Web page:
Besty McMillion’s first memory of Patapsco Valley State Park was when she was a teenager on a group date visiting the swinging bridge in the Avalon section.
“It was kind of swingy and a little scarier than now,” said McMillion, 62, who grew up in Dundalk, as she stood on the bridge on a warm Thursday afternoon.
“About 90 percent of the people, when I ask what they remember, say the ‘swinging bridge.”
For McMillion, her experience with the swinging bridge started a lifelong passion for Patapsco Valley State Park, which encompasses almost 20,000 acres, straddles four counties — Carroll, Howard, Baltimore and Anne Arundel — and attracts a million visitors a year.
“I fell in love with it,”said McMillion, who raised her family in nearby Elkridge and Ellicott City, visiting the park regularly.
Since 2006, she has volunteered with Friends of the Patapsco Valley and Heritage Greenway, where she has organized and participated in numerous stream cleanups, tree plantings and invasive species removals. She is also an adjunct professor at Community College of Baltimore County and Howard Community College where she teaches classes on environmental issues and Patapsco Valley history.
“Tromping around the woods and picking up trash and cleaning streams, you start noticing things,” McMillion said. “I know a lot of little things about the park.”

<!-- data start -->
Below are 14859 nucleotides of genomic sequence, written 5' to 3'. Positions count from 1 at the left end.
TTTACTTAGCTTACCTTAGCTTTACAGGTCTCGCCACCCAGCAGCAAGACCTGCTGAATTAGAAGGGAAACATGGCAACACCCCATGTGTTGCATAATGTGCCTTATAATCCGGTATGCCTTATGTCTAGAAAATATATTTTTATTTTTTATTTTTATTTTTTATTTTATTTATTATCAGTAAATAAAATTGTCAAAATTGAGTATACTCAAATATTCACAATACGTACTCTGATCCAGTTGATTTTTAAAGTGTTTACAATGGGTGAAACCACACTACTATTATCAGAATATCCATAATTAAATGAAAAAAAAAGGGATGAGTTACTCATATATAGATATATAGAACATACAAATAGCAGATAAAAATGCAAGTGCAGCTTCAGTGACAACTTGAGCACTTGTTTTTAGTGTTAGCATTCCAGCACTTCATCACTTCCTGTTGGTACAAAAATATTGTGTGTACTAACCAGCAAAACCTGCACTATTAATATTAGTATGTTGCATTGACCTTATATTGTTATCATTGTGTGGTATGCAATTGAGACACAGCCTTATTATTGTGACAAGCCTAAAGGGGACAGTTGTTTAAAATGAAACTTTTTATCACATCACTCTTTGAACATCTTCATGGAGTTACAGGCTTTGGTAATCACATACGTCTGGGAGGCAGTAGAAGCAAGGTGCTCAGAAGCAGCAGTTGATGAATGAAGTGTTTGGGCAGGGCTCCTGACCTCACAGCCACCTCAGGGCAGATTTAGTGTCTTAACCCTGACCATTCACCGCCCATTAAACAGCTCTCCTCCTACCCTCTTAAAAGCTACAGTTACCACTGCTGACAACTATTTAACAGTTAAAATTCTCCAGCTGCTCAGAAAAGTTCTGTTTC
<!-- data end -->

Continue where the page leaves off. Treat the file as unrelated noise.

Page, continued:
When Arcadia Publishing, which enlists local experts to produce community and regional histories, asked her to write a book about the park for its Images of America series, it was a no-brainer.
“I know the park like the back of my hand,” except for one aspect, McMillion said. “I realized how much history I did not know.”
Enter Edward Johnson, a former teacher and principal, who has been volunteering at the park for 21 years in various roles, from conducting history and nature painting programs to being a volunteer ranger. McMillion has worked with Johnson at various events and knew of his dedication to the park.
“It was a perfect fit,” McMillion said. “I couldn’t have asked for a more perfect co-author.”
Released on April 29, “Patapsco Valley Park” offers an overview of the park’s history, from its beginnings to its rebuilding after natural disasters such as Hurricane Agnes in 1972 and the most recent Ellicott City flood in 2018.
“It was the longest volunteer project I ever had in my life,” McMillion said, of the three-and-a-half years it took for her and Johnson to collect photos, conduct research and write the book. “Writing a book is not as easy as I thought it was going to be.”
After finding conflicting information, the two did extensive research and worked with several historical societies to check their facts.
“We really tried to make sure it was factual,” said Johnson, 76, a long-time Catonsville resident who moved to Ellicott City a few years ago. “We think everything we have is totally accurate.”
“I am so thrilled they wrote this book,” said Jamie Petrucci, a park ranger. “There are many books about the Patapsco, but this one encompasses everything. They did an incredible job.”
McMillion and Johnson see the book as a guide to the park, providing information and answering questions,
“It is connecting things people normally see but don’t know the background of it,” Johnson said. ‘To see the excitement people have when they learn things. I’m still an educator.”
For example, the swinging bridge that McMillion was standing on is not the same one she encountered those many years ago. That bridge, according to Johnson, was destroyed by Hurricane Agnes in 1972.
“That is the seventh swinging bridge at this spot,” Johnson said, adding that the bridge was built so workers who lived in cabins on one side of the river could travel to the cotton mill across the river without having to hike for miles.